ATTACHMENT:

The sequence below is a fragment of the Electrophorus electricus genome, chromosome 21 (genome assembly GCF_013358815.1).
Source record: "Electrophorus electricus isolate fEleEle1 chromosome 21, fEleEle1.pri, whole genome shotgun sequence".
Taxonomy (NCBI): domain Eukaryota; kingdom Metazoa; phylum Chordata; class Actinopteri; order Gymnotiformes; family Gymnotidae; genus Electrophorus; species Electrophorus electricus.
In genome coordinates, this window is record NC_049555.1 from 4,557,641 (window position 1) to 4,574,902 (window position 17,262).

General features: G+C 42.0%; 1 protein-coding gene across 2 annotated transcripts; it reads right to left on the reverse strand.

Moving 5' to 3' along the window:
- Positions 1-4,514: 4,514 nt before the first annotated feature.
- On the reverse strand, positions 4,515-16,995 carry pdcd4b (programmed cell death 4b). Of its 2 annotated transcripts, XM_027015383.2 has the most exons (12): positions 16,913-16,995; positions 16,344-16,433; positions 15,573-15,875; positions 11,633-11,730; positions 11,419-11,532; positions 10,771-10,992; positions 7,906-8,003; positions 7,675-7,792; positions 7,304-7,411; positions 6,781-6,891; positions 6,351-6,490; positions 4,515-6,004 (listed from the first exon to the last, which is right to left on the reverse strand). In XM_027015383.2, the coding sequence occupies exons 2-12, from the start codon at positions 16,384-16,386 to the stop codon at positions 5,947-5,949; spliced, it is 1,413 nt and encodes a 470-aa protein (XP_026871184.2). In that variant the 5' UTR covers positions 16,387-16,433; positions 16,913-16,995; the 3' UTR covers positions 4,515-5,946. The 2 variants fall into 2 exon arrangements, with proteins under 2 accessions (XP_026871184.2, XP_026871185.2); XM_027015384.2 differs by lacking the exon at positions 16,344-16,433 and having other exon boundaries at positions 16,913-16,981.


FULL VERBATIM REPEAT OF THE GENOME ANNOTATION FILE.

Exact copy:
The sequence below is a fragment of the Electrophorus electricus genome, chromosome 21 (genome assembly GCF_013358815.1).
Source record: "Electrophorus electricus isolate fEleEle1 chromosome 21, fEleEle1.pri, whole genome shotgun sequence".
Taxonomy (NCBI): domain Eukaryota; kingdom Metazoa; phylum Chordata; class Actinopteri; order Gymnotiformes; family Gymnotidae; genus Electrophorus; species Electrophorus electricus.
In genome coordinates, this window is record NC_049555.1 from 4,557,641 (window position 1) to 4,574,902 (window position 17,262).

General features: G+C 42.0%; 1 protein-coding gene across 2 annotated transcripts; it reads right to left on the reverse strand.

Moving 5' to 3' along the window:
- Positions 1-4,514: 4,514 nt before the first annotated feature.
- On the reverse strand, positions 4,515-16,995 carry pdcd4b (programmed cell death 4b). Of its 2 annotated transcripts, XM_027015383.2 has the most exons (12): positions 16,913-16,995; positions 16,344-16,433; positions 15,573-15,875; positions 11,633-11,730; positions 11,419-11,532; positions 10,771-10,992; positions 7,906-8,003; positions 7,675-7,792; positions 7,304-7,411; positions 6,781-6,891; positions 6,351-6,490; positions 4,515-6,004 (listed from the first exon to the last, which is right to left on the reverse strand). In XM_027015383.2, the coding sequence occupies exons 2-12, from the start codon at positions 16,384-16,386 to the stop codon at positions 5,947-5,949; spliced, it is 1,413 nt and encodes a 470-aa protein (XP_026871184.2). In that variant the 5' UTR covers positions 16,387-16,433; positions 16,913-16,995; the 3' UTR covers positions 4,515-5,946. The 2 variants fall into 2 exon arrangements, with proteins under 2 accessions (XP_026871184.2, XP_026871185.2); XM_027015384.2 differs by lacking the exon at positions 16,344-16,433 and having other exon boundaries at positions 16,913-16,981.